These are the nations that the Lord left in the land to test those Israelites who had not experienced the wars of Canaan. He did this to teach warfare to generations of Israelites who had no experience in battle. These are the nations: the Philistines (those living under the five Philistine rulers), all the Canaanites, the Sidonians, and the Hivites living in the mountains of Lebanon from Mount Baal-hermon to Lebo-hamath. These people were left to test the Israelites—to see whether they would obey the commands the Lord had given to their ancestors through Moses. (Judges 3:1-4, NLT)

In the midst of a battle for my heart, my faith, my words, my actions (in sum, my life), I’m thankful that Jesus is my Savior, my light, my teacher. I look to these words about battles and testing, and I want to cling tightly to my God.

Lord, you are my strength and fortress,
    my refuge in the day of trouble!
Nations from around the world
    will come to you and say,
“Our ancestors left us a foolish heritage,
    for they worshiped worthless idols.
20 Can people make their own gods?
    These are not real gods at all!”

21 The Lord says,
“Now I will show them my power;
    now I will show them my might.
At last they will know and understand
    that I am the Lord. (Jeremiah 16:19-21, NLT)

Stephen recounts a history of God’s faithfulness and direction. Lord, don’t let me be so distracted by an enemy or a battle or a faulty perception that I forget all that you are and all that you have done.

You forgive.

Seeing their faith, Jesus said to the paralyzed man, “My child, your sins are forgiven.” (Mark 2:5, NLT)

You heal.

10 So I will prove to you that the Son of Man has the authority on earth to forgive sins.” Then Jesus turned to the paralyzed man and said, 11 “Stand up, pick up your mat, and go home!” (Mark 2:10, NLT)

You lead.

14 As he walked along, he saw Levi son of Alphaeus sitting at his tax collector’s booth. “Follow me and be my disciple,” Jesus said to him. So Levi got up and followed him. (Mark 2:14, NLT)

You provide.

 27 Then Jesus said to them, “The Sabbath was made to meet the needs of people, and not people to meet the requirements of the Sabbath. 28 So the Son of Man is Lord, even over the Sabbath!” (Mark 2:27, NLT)

You make all things new.

22 “And no one puts new wine into old wineskins. For the wine would burst the wineskins, and the wine and the skins would both be lost. New wine calls for new wineskins.” (Mark 2:22, NLT)

Courtney (66books365)

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Judges 2; Acts 6; Jeremiah 15; Mark 1

I read a book recently called, The Disciple of Joy.  A man obviously called by God to lead in ministry with almost 20,000 coming to Christ, being discipled and following the call of God through baptism.  Unfortunately he did not plan his leadership transition well and when he died, his family argued over the ministry and it fell completely apart.  Reminds me of what happened when Joshua died.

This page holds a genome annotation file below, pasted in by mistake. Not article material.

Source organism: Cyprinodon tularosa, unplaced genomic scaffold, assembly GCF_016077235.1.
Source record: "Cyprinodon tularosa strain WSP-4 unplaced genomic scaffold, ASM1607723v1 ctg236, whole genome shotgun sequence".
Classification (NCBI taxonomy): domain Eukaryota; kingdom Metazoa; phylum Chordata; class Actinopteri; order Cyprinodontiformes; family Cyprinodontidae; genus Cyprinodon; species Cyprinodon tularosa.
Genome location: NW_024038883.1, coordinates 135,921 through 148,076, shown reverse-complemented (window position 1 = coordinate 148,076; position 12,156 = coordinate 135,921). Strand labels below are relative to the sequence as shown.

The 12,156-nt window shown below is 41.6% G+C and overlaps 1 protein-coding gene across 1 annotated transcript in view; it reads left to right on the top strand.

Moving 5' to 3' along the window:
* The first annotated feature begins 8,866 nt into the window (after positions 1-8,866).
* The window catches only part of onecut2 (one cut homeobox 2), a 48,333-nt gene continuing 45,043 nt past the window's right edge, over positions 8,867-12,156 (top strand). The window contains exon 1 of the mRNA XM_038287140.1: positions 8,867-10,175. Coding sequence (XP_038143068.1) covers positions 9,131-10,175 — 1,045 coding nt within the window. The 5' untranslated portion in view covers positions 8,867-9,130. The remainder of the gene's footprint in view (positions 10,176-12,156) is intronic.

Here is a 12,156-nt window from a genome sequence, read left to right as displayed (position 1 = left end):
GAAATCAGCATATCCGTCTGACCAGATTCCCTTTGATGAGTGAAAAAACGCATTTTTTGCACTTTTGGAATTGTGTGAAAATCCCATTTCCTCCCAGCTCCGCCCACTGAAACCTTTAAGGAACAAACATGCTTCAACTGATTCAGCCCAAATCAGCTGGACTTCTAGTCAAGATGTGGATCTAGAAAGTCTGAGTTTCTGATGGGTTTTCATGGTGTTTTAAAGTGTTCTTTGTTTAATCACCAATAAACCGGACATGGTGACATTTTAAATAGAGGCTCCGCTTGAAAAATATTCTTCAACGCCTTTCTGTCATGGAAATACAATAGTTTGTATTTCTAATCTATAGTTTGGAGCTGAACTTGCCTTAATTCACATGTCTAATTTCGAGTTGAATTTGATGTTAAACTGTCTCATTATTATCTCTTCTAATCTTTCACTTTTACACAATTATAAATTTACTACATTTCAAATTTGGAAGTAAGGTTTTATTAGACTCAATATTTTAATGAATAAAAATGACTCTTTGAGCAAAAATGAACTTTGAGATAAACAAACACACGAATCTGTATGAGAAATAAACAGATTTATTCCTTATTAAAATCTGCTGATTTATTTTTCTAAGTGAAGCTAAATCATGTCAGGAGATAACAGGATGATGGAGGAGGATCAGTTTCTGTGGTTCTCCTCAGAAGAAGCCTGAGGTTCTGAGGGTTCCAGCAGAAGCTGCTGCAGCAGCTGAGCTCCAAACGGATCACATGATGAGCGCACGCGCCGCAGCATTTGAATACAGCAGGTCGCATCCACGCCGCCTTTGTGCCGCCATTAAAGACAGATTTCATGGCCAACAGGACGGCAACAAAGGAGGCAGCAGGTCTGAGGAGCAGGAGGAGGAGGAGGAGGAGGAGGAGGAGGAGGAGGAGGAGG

Then the Israelites did what was evil in the sight of the Lord and worshiped the Baals;  and they abandoned the Lord, the God of their ancestors, who had brought them out of the land of Egypt; they followed other gods, from among the gods of the peoples who were all around them, and bowed down to them; and they provoked the Lord to anger.  They abandoned the Lord, and worshiped Baal and the Astartes. – Judges 2:11-13 NRSV

God seemed to have something in mind between the leadership of Peter and Paul.  He introduced Stephen for a very short time.  

What they said pleased the whole community, and they chose Stephen, a man full of faith and the Holy Spirit – Acts 6:5 NRSV

Stephen reminds me that leadership in the hands of God, even if it is brief, can catapult the gospel to the whole world – giving hope to those that hear – from a leader who is selfless and fearless.    

So why do bad things happen to good leaders – how could others follow God when Stephen was killed?  Amazing for me to see how many people in the Middle East have become Christians when they watch them die for their faith. That did not happen with Jeremiah and if there is one prophet I would not want to be – it would be Jeremiah.  At one point Jeremiah even doubted, just for a moment that God might be a liar because the pain of leadership would not go away.

Why is my pain unceasing, my wound incurable, refusing to be healed?  Truly, you are to me like a deceitful brook, like waters that fail. – Jeremiah 15:18  NRSV

So my leadership marks a particular question for me – how does God respond to me?  So I look to God to perform something in my life everyday.  I come like the leper…

A leper came to him begging him, and kneeling he said to him, “If you choose, you can make me clean.”  Moved with pity, Jesus stretched out his hand and touched him, and said to him, “I do choose. Be made clean!”  Immediately the leprosy left him, and he was made clean. – Mark 1:40-42 NRSV

Lord, may my life always be marked by repentance and a turning to You.  May I find my strength in Your joy, my hope in Your faithful promises and my forgiveness in Your grace.  You are the one that leads me and I pray that as I follow You, as close as I can, that others may see Your eyes in mine.

evanlaar